The charges filed against President Donald Trump's former campaign manager Paul Manafort and his deputy, Rick Gates, "apparently has nothing to do with Trump," but will be used as leverage toward the president and his campaign, Harvard Law professor emeritus Alan Dershowitz said Monday, as Manafort "knows where the bodies are buried."
"It's all about leverage," Dershowitz told Fox News' "Fox and Friends" program. "They're going after Manafort on something that apparently has nothing to do with Trump, years ago, his own business."
"The one thing is the Trump people did move quick to get rid of Manafort once his European ties came up," Fox News' Brian Kilmeade pointed out, recalling Manafort's firing during the campaign.
"That will help Trump distance himself," said Dershowitz. "But Manafort knows where the bodies are buried. He was an intimate, and if anything wrong happened in the campaign, and there's no evidence anything did, Manafort would know about it, even if he wasn't directly there, he would have heard about it."
But, said Dershowitz, federal officials will use those charges to push for information about Trump and whether his campaign colluded with Russia during the 2016 election.
"What they're saying to him is 'we gotcha now, and we don't care about that,'" Dershowitz said. "'But if you can tell us something about Trump and the campaign and collusion, we'll give you a get out of jail card free.' So, it's all about leverage. That's the way prosecutors work."
According to the 12-count indictment, which was handed down last Friday, against Manafort, 68, and Gates, 45, charges include conspiracy against the United States, conspiracy to launder money, performing as an unregistered agent of a foreign principal, false and misleading FARA (Foreign Agents Registration Act) statements, false statements and seven counts of failure to file reports of foreign bank and financial accounts.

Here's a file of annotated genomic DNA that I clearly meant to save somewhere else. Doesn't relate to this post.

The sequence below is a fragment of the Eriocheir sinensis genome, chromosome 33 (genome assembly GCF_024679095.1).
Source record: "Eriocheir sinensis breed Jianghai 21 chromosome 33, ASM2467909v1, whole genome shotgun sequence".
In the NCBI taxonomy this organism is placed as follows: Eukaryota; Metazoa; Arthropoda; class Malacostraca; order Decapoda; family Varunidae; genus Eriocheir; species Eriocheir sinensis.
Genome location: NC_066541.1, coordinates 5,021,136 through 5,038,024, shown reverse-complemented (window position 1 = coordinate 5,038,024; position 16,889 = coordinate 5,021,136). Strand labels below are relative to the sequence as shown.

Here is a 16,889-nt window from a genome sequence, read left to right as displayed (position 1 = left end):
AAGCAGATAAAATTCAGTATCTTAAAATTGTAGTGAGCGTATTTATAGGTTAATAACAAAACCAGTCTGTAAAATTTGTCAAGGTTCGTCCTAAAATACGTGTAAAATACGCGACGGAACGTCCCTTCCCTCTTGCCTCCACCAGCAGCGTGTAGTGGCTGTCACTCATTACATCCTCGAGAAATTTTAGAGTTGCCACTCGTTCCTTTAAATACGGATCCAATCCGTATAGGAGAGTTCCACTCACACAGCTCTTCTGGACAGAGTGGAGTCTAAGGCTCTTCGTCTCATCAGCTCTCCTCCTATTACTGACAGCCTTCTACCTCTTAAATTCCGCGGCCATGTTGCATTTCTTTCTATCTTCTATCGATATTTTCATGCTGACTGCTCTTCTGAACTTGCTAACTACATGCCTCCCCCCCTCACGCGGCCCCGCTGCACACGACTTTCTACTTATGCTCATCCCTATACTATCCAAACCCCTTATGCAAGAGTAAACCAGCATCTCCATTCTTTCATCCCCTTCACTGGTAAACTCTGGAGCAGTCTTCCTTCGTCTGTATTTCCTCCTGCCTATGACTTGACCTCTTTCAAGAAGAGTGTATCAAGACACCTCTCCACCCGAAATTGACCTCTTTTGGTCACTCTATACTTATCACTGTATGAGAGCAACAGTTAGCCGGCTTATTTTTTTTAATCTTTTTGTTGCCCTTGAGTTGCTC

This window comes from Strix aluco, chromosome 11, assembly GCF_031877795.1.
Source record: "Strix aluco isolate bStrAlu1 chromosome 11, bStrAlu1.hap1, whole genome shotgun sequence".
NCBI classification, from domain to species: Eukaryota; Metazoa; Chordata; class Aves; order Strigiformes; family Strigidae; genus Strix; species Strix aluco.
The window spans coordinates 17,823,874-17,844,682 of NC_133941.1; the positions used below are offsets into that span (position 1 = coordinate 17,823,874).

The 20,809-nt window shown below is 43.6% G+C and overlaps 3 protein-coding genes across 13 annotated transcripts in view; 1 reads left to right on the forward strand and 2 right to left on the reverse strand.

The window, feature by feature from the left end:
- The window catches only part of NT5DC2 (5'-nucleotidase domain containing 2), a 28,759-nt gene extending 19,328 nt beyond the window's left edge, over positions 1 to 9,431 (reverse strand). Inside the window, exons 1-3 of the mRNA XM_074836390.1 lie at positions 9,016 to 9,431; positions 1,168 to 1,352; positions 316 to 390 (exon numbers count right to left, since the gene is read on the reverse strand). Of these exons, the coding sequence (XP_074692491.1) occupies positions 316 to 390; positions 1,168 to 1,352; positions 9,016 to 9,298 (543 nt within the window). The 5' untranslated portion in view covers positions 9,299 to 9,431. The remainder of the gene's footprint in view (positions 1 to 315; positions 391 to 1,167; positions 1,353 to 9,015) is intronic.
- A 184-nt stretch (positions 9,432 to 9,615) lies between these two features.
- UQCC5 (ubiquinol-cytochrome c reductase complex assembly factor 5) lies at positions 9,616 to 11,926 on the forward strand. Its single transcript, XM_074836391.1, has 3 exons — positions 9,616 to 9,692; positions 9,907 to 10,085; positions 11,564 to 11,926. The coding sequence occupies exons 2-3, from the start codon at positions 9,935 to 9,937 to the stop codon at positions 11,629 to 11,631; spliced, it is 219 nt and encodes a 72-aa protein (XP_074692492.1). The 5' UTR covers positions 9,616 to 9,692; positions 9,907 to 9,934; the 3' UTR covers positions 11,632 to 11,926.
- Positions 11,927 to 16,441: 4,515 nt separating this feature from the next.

While the investigation detailed incidents that occurred before the 2016 campaign period, the indictment says the men's "scheme" was to defraud the government of taxes based on millions of dollars earned overseas. The indictment does not reference Trump, the campaign, or the White House.
It was important to indict Manafort first, said Dershowitz, in order to get leverage over him.
"The first rule in American crime is if you're going to commit a crime, commit it with somebody more important than you are so that you can turn them in, they can't turn you in, and that's what's going to happen," said Dershowitz.
He added that there may be a deal in the works between Manafort and the prosecution, but he does not think Trump will end up pardoning Manafort if he's convicted.
"He could, of course," said Dershowitz. "Politically, that would be difficult...but Manafort now is the first domino. And what Mueller wants to do is see him as the first domino, the second domino, the third domino, ultimately trying to get to the third domino."
If Manafort doesn't have anything on Trump, then he'll "twist in the wind," said Dershowitz.
"If he has nothing to offer, he's just going to have to defend himself on these financial charges that have nothing to do with Trump," said Dershowitz. "This shows the danger."
Trump's attorney, Ty Cobb, said last week the president has no concerns that Manafort or others from the campaign will have damaging information on Trump, but Dershowitz said that may be more "wishful thinking."
"The only people who know that are the president himself and Mr. Manafort, and the president probably has a pretty good idea that he doesn't have anything on him," said Dershowitz.
Even if there is evidence of collusion, "that's not even a crime," said Dershowitz. "Sometimes prosecutors can twist you not only into singing but into composing. Into making something up against somebody.
Meanwhile, Dershowitz said he does not believe Trump, as a sitting president, could face indictment, as that would "probably" have to wait until he's out of office.
"But that's the danger of a special prosecutor," he said. "He has to go after somebody. He can't just spend all the money and do nothing, and so even if he can't find anything related to what he was ultimately appointed for, if he can find little things, that's going to be a victory for him. That's the democracy of criminalization, criminal differences today."
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